Jean-Baptiste Lully: Les Fetes de l'Amour et de Bacchus
Robert Cambert : Pomone
Hugo Reyne, La Simphonie du Marais
Accord 476 2437 [2 CDs]
Born in Florence, Jean-Baptiste Lully (1632-1687) came to France in 1646 as an Italian tutor to Louis XIV's cousin Anne-Marie-Louise d'Orléans. Thanks to her, Lully became acquainted with French music, and got to study with several eminent musicians in Paris. In early 1653, he was asked to play several roles in the spectacular Royal Ballet of the Night. His performances caught the eye of King Louis XIV, who immediately appointed the young musician to the post of "Instrumental Music Composer." Soon, Lully became Louis XIV's favorite musician — he was appointed to the post of "Master of Music of the Royal Family" in 1662 — and the most important composer in France. Today, Lully is known primarily as the first major composer of French opera. (Unfortunately, he is also remembered for the way he died. In January 1687, Lully stabbed his foot with a cane that he used to beat time, and he succumbed to infections that resulted from this injury.)
Over the past seven years, Hugo Reyne and La Simphonie du Marais have been recording Lully's works for Accord, a highly-regarded classical music label in France. This review considers the sixth installment in this series, and it contains premiere recordings of two of the earliest works in the history of French opera. The earlier composition is Pomone by librettist Pierre Perrin (1630-75) and composer Robert Cambert (c. 1628-77). In this five-act opera, Vertumne, the god of autumn, tries to woo Pomone, the goddess of fruits, by disguising himself as Pluto, Bacchus, and Pomone's nurse Beroe. In the end, Vertumne wins Pomone's hand and the work concludes with their wedding. The opera opened to critical acclaim in March 1671, and ran for 146 performances over a period of about seven months. Despite this initial success, the sole remaining source of Pomone contains only the first forty pages of the opera. It cuts off in the middle of the second act.
This release was recorded live in November 2003, and it contains every note of the extant score, which is just over half an hour of music. Throughout, La Simphonie du Marais offers subtly inflected and energetic playing. Outside of occasional ensemble and intonation problems, the singers, especially countertenor Renaud Tripathi, make fine contributions. My main reservations have to do with the work itself. Cambert's music is certainly fluent and pleasant, but it does not contain much variety or character. Having read about this piece in various articles over the years, I am glad that I now have the opportunity to hear it. That said, I don't think I will be returning to it very often.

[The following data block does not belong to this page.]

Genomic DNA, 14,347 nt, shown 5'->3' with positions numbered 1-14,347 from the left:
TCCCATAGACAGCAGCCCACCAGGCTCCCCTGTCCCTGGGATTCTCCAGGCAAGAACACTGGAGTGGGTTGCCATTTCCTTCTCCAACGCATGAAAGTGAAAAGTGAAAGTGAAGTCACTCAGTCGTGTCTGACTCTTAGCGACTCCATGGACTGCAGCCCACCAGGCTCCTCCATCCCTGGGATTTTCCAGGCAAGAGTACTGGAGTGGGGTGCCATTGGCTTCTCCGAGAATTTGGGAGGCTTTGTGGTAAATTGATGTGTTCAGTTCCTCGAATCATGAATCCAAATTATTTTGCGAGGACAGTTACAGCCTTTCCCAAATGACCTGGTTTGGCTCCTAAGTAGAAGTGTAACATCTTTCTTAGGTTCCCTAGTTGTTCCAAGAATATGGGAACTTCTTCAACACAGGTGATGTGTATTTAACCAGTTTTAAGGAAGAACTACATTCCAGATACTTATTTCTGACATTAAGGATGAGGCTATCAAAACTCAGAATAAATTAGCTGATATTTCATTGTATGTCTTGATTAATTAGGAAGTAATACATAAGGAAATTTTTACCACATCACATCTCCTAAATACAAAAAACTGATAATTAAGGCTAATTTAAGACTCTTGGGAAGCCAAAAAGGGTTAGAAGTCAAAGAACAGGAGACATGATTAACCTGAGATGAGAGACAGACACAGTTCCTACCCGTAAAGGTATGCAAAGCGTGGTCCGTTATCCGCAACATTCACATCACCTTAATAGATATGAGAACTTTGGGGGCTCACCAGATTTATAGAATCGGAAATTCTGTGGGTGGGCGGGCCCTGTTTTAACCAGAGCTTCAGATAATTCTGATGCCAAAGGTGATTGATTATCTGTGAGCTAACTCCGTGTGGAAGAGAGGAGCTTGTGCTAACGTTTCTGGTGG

The second work on this two-CD set is Lully's Les fetes de l'Amour et de Bacchus (The Festivities of Cupid and Bacchus). A pastiche opera in three acts, this work — which consists largely of music from Lully's comedies-ballets — was hastily compiled by Lully and his librettist Philippe Quinault (1635-88) shortly after the composer acquired a royal monopoly to form the Académie Royale de Musique in 1672. Featuring an unusually large cast that includes 15 singing roles, two choruses, two instrumental ensembles, 32 dancing characters, and 11 supernatural characters, Les fetes is at once a celebration of Louis XIV's reign and of idyllic love. Full of elaborate sets, spectacular stage effects and elegant dance sequences, this opera was not only an enormous success during its opening run, but was also revived five times between 1689 and 1738.
This is a highly recommended recording. All the performers execute French Baroque music and its ornamentations with ease and conviction. Françoise Masset and Isabelle Desrochers are especially convincing; they possess fine voices, and sing with energy and intelligence in their multiple roles. La Simphonie du Marais plays with great finesse, flexibility and color (listen to the wonderful effects in the Airs of the Magicians in Act 2). At the same time, Lully's music is always inventive, varied, and full of character. My one quibble is the chorus, which is peculiarly balanced on several occasions. Given the otherwise excellent quality of this recording, one might have to conclude that this was the inevitable result of recording a staged performance. Given the historical importance of these two works, one has to wonder why they were not released on DVD.
Westminster Choir College of Rider University